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How reduction in tariff on imported vehicles’ll spur transport sector

Maritime and transportation stakeholders clamouring for the reversal of the 2013 automotive policy which jerked up duty on imported vehicles to as high 70 per cent may soon have cause to smile as President Muhammadu Buhari, has signed a new policy document to reduce tariff on imported vehicles.
The automotive policy which created the 35 percent duty and a 35 per cent levy on imported automobile then was targeted at discouraging importation of wholly assembled automobiles to encourage local manufacturing of vehicles by indigenous automobile companies.
The main thrust of that policy was to encourage local car production/assembly plants while cutting importation through expanded import duties.
However, seven years afterwards, Nigeria’s controversial auto policy appears to have failed to achieve its desired goals as Nigeria’s domestic vehicle production capacity remains under-utilised.
last November, the Federal Government announced plan to slash the levy to be paid on imported vehicles from 35 per cent to five percent. The development was contained in the draft bill of the 2020 finance bill, which was sent to the National Assembly, which has now been passed by the lawmakers.
Shortly after the announcement of the proposed reduction, stakeholders in the local automotive sector raised the alarm that the decision would stifle local automobile industry and worsen unemployment rate.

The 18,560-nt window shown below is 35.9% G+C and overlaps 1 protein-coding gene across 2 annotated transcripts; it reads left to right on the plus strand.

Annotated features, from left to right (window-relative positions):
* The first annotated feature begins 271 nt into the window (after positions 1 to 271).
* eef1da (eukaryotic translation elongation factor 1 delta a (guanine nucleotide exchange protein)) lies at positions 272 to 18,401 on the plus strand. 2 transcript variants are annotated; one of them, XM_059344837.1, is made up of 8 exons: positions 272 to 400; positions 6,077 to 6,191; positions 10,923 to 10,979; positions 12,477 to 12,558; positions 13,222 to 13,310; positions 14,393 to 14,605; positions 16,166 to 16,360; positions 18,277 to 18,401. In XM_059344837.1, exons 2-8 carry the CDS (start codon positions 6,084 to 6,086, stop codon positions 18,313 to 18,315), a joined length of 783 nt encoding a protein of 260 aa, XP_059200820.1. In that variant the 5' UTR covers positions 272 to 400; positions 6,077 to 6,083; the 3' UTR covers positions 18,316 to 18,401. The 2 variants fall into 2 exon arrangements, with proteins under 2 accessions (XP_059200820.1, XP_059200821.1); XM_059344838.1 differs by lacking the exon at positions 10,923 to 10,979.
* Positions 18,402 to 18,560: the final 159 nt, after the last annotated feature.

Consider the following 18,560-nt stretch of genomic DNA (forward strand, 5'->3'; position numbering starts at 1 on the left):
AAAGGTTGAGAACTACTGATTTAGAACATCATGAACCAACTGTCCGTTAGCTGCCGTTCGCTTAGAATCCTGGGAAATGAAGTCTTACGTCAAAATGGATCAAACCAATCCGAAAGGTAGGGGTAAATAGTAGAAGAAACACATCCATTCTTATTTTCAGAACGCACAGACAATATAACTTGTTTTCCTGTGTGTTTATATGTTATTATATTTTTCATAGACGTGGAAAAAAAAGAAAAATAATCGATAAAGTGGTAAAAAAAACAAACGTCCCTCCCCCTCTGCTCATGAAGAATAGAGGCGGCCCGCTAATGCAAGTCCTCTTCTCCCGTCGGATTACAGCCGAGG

In a swift reaction, Vice President Yemi Osinbajo said the decision to slash duty on imported vehicles in the country is not an attempt by the Federal Government to kill the country’s automobile manufacturing industry, but to reduce the cost of transportation in the face of growing economic challenges.
However, President Muhammadu Buhari has now assented to the bill in order to give room for the full implementation.
The President by his order seeks immediate compliance of the service with the directive targeted at curbing the rising cost of transport and provide a boost for the mass transit industry.
The price reduction would see import duties drop from 35 per cent to 10 per cent and even five per cent in some cases depending on the category of the vehicle.
A directive on the implementation of the new import duty regime is contained in a circular from the Nigeria Customs Service (NCS), dated February 18, 2021, and signed by Deputy Comptroller General (T&T), T.M. Isa, on behalf of the Comptroller General.
The circular had a reference number: A HMF/BNP/CUSTOM/FA. 2020/02/20 Dated 8 Feb 2021, was titled T&T/2021 CIRCULAR N0.5 Grant of the Presidential Assent of Finance Act 2020.
It read in part: “Pursuant to the assent by Mr. President to the Finance Act. 2020 to support the implementation of the 2021 Budget of Economic Recovery and Resilience, certain changes to the fiscal framework regarding the importation of specific automotive vehicles into Nigeria have been introduced.
“These reforms are designed to reduce the applicable levies and duties on vehicles, mitigate rising transport costs, boost road transportation and mass transit industry.
“Arising from the aforestated, Section 38 of the Finance Achief, 2020 modified the First Schedule to the ECOWAS Common External Tariff (CET), Etc (Consolidation) Act by amending applicable duties and levies as follows:
“Reduction of Import Duty on Fully Built Unit (FBU) of Agricultural Tractors (HSHS Headings 8701 from 35 per cent to 5 per cent as applicable.
“Reduction of Import Duty of Fully Built Unit of Motor Vehicles for the Transport of persons (cars) (HS Headings 8703 from 35 per cent to 5 per cent as applicable.